1 [mis]
verb (used with object)
to fail to hit or strike: to miss a target.
to fail to encounter, meet, catch, etc.: to miss a train.
to fail to take advantage of: to miss a chance.
to fail to be present at or for: to miss a day of school.
to notice the absence or loss of: When did you first miss your wallet?
to regret the absence or loss of: I miss you all dreadfully.
to escape or avoid: He just missed being caught.
to fail to perceive or understand: to miss the point of a remark.
verb (used without object)
to fail to hit something.
to fail of effect or success; be unsuccessful.
a failure to hit something.
a failure of any kind.
an omission.
a misfire.
Verb phrases
miss out, Chiefly British. to omit; leave out.
miss out on, to fail to take advantage of, experience, etc.: You missed out on a great opportunity.
miss fire. fire ( def 52 ).

before 900; Middle English missen, Old English missan; cognate with Old Frisian missa, Middle Low German, Middle Dutch, Old High German missen, Old Norse missa to fail to hit or reach

missable, adjective
unmissable, adjective
unmissed, adjective

midst, missed, mist.
Dictionary.com Unabridged


2 [mis]
noun, plural misses.
(initial capital letter) a title of respect for an unmarried woman, conventionally prefixed to her name or to the name of that which she represents: Miss Mary Jones; Miss Sweden.
(used by itself, as a term of address, especially to a young woman): Miss, please bring me some ketchup.
(initial capital letter) a title prefixed to a mock surname used to represent a particular attribute of the person, especially one excessively prominent: Miss Innocent; Miss Congeniality.
a young unmarried woman; girl: a radiant miss of 18 or so.
a range of sizes, chiefly from 6 to 20, for garments that fit women of average height and build.
the department or section of a store where these garments are sold.
a garment in this size range.

1600–10; short for mistress

See Ms.



Dictionary.com Unabridged
Based on the Random House Dictionary, © Random House, Inc. 2014.
Cite This Source Link To Miss
World English Dictionary
miss1 (mɪs)
1.  to fail to reach, hit, meet, find, or attain (some specified or implied aim, goal, target, etc)
2.  (tr) to fail to attend or be present for: to miss a train; to miss an appointment
3.  (tr) to fail to see, hear, understand, or perceive: to miss a point
4.  (tr) to lose, overlook, or fail to take advantage of: to miss an opportunity
5.  (tr) to leave out; omit: to miss an entry in a list
6.  (tr) to discover or regret the loss or absence of: he missed his watch; she missed him
7.  (tr) to escape or avoid (something, esp a danger), usually narrowly: he missed death by inches
8.  miss the boat, miss the bus to lose an opportunity
9.  a failure to reach, hit, meet, find, etc
10.  informal give something a miss to avoid (something): give the lecture a miss; give the pudding a miss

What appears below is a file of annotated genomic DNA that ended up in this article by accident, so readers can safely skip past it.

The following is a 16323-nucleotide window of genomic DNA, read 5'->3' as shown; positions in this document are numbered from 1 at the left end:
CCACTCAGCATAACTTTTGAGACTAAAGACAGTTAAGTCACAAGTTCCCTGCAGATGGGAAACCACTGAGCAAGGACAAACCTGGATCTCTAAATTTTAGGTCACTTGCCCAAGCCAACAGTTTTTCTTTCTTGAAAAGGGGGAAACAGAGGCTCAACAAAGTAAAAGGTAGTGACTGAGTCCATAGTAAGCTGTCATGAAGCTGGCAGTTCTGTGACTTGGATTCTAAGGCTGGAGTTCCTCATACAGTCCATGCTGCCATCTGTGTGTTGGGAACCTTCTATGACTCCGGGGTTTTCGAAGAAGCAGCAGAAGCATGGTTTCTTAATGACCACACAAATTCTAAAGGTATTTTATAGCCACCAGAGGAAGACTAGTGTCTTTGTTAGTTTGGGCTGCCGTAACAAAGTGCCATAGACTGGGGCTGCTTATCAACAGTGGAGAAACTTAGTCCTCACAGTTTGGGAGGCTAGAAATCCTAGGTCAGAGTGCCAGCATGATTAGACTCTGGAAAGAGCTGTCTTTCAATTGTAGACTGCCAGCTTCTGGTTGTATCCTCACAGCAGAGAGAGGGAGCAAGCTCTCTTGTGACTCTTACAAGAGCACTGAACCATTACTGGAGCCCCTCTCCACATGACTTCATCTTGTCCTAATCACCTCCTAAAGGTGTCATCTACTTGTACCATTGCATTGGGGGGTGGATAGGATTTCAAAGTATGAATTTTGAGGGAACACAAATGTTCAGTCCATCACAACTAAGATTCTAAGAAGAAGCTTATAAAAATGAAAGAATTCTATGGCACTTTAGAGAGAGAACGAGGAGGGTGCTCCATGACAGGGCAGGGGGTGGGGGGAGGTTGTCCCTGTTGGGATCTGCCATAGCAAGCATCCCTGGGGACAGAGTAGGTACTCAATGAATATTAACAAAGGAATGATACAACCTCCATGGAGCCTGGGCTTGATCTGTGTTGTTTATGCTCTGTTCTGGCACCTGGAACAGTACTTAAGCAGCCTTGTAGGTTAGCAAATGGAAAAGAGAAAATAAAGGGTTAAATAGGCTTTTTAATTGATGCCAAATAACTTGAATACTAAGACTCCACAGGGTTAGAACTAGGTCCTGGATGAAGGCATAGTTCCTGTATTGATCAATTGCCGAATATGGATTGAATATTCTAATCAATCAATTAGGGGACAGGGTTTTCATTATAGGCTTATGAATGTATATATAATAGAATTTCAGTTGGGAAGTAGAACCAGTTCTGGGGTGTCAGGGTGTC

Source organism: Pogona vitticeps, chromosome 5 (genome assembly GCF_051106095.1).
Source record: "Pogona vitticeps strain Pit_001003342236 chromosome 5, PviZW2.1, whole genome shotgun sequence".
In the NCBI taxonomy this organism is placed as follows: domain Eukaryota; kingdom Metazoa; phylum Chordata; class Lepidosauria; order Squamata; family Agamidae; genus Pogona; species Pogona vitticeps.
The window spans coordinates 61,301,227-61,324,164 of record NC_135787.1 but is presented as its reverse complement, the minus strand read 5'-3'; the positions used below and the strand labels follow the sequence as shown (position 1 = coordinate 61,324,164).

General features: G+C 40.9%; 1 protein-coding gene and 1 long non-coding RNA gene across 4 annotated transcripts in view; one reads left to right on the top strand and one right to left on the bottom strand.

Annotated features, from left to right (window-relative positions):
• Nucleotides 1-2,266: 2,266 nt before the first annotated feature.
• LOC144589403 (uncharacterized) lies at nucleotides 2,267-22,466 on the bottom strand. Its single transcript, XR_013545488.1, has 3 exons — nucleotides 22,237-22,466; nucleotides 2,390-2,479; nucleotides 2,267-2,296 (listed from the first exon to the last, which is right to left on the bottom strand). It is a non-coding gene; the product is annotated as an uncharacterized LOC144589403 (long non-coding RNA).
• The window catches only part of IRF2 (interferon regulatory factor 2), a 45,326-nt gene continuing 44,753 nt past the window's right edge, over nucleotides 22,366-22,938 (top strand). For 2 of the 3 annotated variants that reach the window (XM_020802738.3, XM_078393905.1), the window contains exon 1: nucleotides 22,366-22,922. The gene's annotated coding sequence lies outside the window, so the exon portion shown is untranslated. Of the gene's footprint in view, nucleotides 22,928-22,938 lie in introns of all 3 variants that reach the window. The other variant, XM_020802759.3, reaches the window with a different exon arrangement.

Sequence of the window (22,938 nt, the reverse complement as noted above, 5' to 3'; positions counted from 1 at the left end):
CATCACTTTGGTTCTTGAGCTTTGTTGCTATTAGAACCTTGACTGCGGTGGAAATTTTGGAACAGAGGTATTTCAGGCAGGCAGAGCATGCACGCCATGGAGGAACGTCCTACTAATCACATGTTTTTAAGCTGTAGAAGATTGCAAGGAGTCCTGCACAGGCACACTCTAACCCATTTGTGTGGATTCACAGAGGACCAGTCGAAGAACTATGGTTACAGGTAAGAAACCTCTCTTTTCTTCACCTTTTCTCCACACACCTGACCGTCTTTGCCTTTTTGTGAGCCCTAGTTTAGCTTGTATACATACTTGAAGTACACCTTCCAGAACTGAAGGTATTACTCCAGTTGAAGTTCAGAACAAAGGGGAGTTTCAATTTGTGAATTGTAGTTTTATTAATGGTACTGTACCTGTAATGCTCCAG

[Old English missan (meaning: to fail to hit); related to Old High German missan, Old Norse missa]

miss2 (mɪs)
informal an unmarried woman or girl, esp a schoolgirl
[C17: shortened form of mistress]

Miss (mɪs)
a title of an unmarried woman or girl, usually used before the surname or sometimes alone in direct address
[C17: shortened from mistress]

abbreviation for

Collins English Dictionary - Complete & Unabridged 10th Edition
2009 © William Collins Sons & Co. Ltd. 1979, 1986 © HarperCollins
Publishers 1998, 2000, 2003, 2005, 2006, 2007, 2009
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Word Origin & History

O.E. missan "fail to hit, fail in what was aimed at," influenced by O.N. missa "to miss, to lack;" both from P.Gmc. *missjan "to go wrong" (cf. O.Fris. missa, M.Du. missen, Ger. missen "to miss, fail"), from *missa- "in a changed manner," hence "abnormally, wrongly," from PIE base *mei- "to change"
(root of mis- (1); see mutable). Meaning "to fail to get what one wanted" is from mid-13c. Sense of "to escape, avoid" is from 1520s; that of "to perceive with regret the absence or loss of (something or someone)" is from late 15c. Sense of "to not be on time for" is from 1823; to miss the boat in the figurative sense of "be too late for" is from 1929, originally nautical slang. The noun meaning "a failure to hit or attain" is recorded from 1550s (O.E. noun *miss meant "absence, loss"). To give something a miss "to abstain from, avoid" is from 1919. Phrase a miss is as good as a mile was originally, an inch, in a miss, is as good as an ell (see ell). To miss out (on) "fail to get" is from 1929. Missing link first attested 1851 in Lyell. Missing person is from 1876.

"the term of honour to a young girl" [Johnson], shortened form of mistress. Earliest use (1645) is for "prostitute, concubine;" sense of "title for a young unmarried woman, girl" first recorded 1666. In the 1811 reprint of the slang dictionary, Miss Laycock is given as
an underworld euphemism for "the monosyllable."
Online Etymology Dictionary, © 2010 Douglas Harper
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American Heritage
Abbreviations & Acronyms
The American Heritage® Abbreviations Dictionary, Third Edition
Copyright © 2005 by Houghton Mifflin Company.
Published by Houghton Mifflin Company. All rights reserved.
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American Heritage
Idioms & Phrases


In addition to the idioms beginning with miss, also see heart misses a beat; hit or miss; near miss; not miss a trick.

The American Heritage® Dictionary of Idioms by Christine Ammer.
Copyright © 1997. Published by Houghton Mifflin.
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Example sentences
We will miss you every single day.
These are destinations we believe no curious traveler should miss.
This tiny burg, with a population just north of 1200, is easy to miss.
Hard to accept that doctors miss things.
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